Cryptocurrency investors have been waiting for approval of the
first U.S. ETF for bitcoin, whose recent rally has been fuelled
in part by anticipation of such a move, which is seen as
speeding up the mainstream adoption of digital assets.
Bitcoin, the world's biggest cryptocurrency, rose 4.5% to its
highest level since Apr. 17 and was last at $59,030. It has
risen by more than half in value since Sept. 20 and is now close
to its all-time high of $64,895.
The U.S. Securities and Exchange Commission (SEC) is set to
allow the first U.S. bitcoin futures ETF to begin trading next
week, Bloomberg News reported on Thursday.
"It is widely expected that Q4 will see significant progress
around a bitcoin ETF in the U.S.," Ben Caselin, head of research
and strategy at Asia-based cryptocurrency exchange AAX, said.
Friday's moves were spurred, he said, by a tweet
1448710749921087488?s=20 from the SEC's investor education
office that stated: "Before investing in a fund that holds
Bitcoin futures contracts, make sure you carefully weigh the
potential risks and benefits."
Several fund managers, including the VanEck Bitcoin Trust,
ProShares, Invesco, Valkyrie and Galaxy Digital Funds have
applied to launch bitcoin ETFs in the United States. Crypto ETFs
have been launched this year in Canada and Europe.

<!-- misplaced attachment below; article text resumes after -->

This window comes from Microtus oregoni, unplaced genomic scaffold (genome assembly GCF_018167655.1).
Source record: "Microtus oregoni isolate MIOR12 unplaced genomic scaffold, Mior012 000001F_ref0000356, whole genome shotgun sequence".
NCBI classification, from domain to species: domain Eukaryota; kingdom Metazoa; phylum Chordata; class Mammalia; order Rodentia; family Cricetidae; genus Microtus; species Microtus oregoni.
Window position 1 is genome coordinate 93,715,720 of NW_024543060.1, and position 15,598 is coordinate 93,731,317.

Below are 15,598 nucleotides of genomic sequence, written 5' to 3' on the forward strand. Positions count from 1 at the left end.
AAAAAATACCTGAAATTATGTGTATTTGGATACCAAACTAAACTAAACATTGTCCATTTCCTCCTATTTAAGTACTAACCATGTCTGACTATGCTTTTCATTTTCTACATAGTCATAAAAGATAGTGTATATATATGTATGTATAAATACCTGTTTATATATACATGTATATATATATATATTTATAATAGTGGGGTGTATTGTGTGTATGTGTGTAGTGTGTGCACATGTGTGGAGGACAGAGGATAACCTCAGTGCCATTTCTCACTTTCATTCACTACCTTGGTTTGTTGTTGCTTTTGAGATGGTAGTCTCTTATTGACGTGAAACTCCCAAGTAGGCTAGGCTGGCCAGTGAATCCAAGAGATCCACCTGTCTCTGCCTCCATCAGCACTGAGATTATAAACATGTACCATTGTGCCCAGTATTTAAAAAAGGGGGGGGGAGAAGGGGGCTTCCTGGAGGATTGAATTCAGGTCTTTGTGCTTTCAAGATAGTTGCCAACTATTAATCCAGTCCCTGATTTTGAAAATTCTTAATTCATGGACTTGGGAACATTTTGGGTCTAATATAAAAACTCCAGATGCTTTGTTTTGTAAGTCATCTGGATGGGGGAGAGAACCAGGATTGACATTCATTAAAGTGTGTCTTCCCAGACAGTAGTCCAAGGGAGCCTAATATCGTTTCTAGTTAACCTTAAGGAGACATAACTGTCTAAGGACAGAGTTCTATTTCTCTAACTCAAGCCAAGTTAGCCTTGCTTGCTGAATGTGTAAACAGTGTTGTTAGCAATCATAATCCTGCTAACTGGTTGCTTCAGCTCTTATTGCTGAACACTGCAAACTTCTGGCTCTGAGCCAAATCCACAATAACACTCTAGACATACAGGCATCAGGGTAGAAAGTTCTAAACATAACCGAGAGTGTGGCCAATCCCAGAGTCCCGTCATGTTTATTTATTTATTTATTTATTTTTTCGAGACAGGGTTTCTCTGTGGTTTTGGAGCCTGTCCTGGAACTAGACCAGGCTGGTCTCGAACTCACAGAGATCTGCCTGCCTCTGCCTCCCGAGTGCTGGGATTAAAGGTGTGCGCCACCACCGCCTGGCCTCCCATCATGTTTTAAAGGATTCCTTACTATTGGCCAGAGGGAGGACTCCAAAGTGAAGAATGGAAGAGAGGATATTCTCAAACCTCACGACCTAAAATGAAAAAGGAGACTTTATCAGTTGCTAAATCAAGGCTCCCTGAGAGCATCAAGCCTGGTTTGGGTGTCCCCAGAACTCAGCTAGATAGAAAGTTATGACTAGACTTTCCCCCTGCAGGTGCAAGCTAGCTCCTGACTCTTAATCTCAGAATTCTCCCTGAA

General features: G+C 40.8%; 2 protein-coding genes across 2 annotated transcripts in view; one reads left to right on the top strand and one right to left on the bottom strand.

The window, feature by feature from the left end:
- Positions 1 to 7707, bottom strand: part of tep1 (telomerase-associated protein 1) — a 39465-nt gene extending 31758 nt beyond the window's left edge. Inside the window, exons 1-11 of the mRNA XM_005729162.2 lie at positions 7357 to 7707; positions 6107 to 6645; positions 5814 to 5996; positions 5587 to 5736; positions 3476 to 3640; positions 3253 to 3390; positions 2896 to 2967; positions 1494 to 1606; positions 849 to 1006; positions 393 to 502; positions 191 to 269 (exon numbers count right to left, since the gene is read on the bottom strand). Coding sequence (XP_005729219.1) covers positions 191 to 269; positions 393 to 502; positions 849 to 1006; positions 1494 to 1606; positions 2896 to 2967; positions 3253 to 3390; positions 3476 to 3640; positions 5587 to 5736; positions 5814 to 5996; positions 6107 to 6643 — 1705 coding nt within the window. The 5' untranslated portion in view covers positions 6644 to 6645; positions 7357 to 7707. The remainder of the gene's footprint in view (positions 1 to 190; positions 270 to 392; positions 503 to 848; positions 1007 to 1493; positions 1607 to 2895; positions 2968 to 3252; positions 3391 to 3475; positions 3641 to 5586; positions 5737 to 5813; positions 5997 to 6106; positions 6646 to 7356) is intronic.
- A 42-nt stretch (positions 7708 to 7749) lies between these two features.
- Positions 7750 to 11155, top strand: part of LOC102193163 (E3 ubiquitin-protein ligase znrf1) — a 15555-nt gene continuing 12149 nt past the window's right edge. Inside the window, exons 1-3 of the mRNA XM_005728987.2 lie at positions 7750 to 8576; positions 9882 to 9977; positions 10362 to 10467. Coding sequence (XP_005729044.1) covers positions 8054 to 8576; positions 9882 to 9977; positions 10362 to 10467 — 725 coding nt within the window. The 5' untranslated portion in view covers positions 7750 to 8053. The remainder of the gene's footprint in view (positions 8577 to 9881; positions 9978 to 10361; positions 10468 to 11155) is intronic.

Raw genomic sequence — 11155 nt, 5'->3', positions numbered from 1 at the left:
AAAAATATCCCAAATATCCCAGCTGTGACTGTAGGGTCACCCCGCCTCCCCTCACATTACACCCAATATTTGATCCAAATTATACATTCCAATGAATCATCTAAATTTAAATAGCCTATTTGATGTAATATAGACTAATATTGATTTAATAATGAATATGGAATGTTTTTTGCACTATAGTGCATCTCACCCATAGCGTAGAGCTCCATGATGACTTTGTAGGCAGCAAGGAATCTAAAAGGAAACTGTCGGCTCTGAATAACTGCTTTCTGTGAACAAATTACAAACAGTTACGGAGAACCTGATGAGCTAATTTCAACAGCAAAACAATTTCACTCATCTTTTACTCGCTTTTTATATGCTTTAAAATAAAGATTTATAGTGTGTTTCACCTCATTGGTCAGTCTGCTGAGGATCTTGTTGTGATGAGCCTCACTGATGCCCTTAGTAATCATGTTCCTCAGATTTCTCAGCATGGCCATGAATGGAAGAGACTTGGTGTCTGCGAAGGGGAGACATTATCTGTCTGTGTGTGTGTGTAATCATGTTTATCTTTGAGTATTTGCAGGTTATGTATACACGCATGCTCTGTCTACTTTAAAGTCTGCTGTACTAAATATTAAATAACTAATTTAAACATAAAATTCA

"We have seen more institutional build up, especially in the
past few weeks, than we have at any time since the (bitcoin
price) crash back in April," said Noelle Acheson, head of market
insights at Genesis Global Trading.
SEC Chair Gary Gensler has previously said the crypto market
involves many tokens which may be unregistered securities and
leaves prices open to manipulation and millions of investors
vulnerable to risks.
The Bloomberg report, citing people familiar with the matter,
said that proposals by ProShares and Invesco are based on
futures contracts and were filed under mutual fund rules that
Gensler has said provide "significant investor protections".
The SEC did not immediately respond to a request for comment on
the Bloomberg report.
(Reporting by Mrinmay Dey and Shubham Kalia in Bengaluru, Alun
John in Hong Kong and Tom Wilson in London; Editing by Vidya
Ranganathan, Sam Holmes and Alexander Smith)
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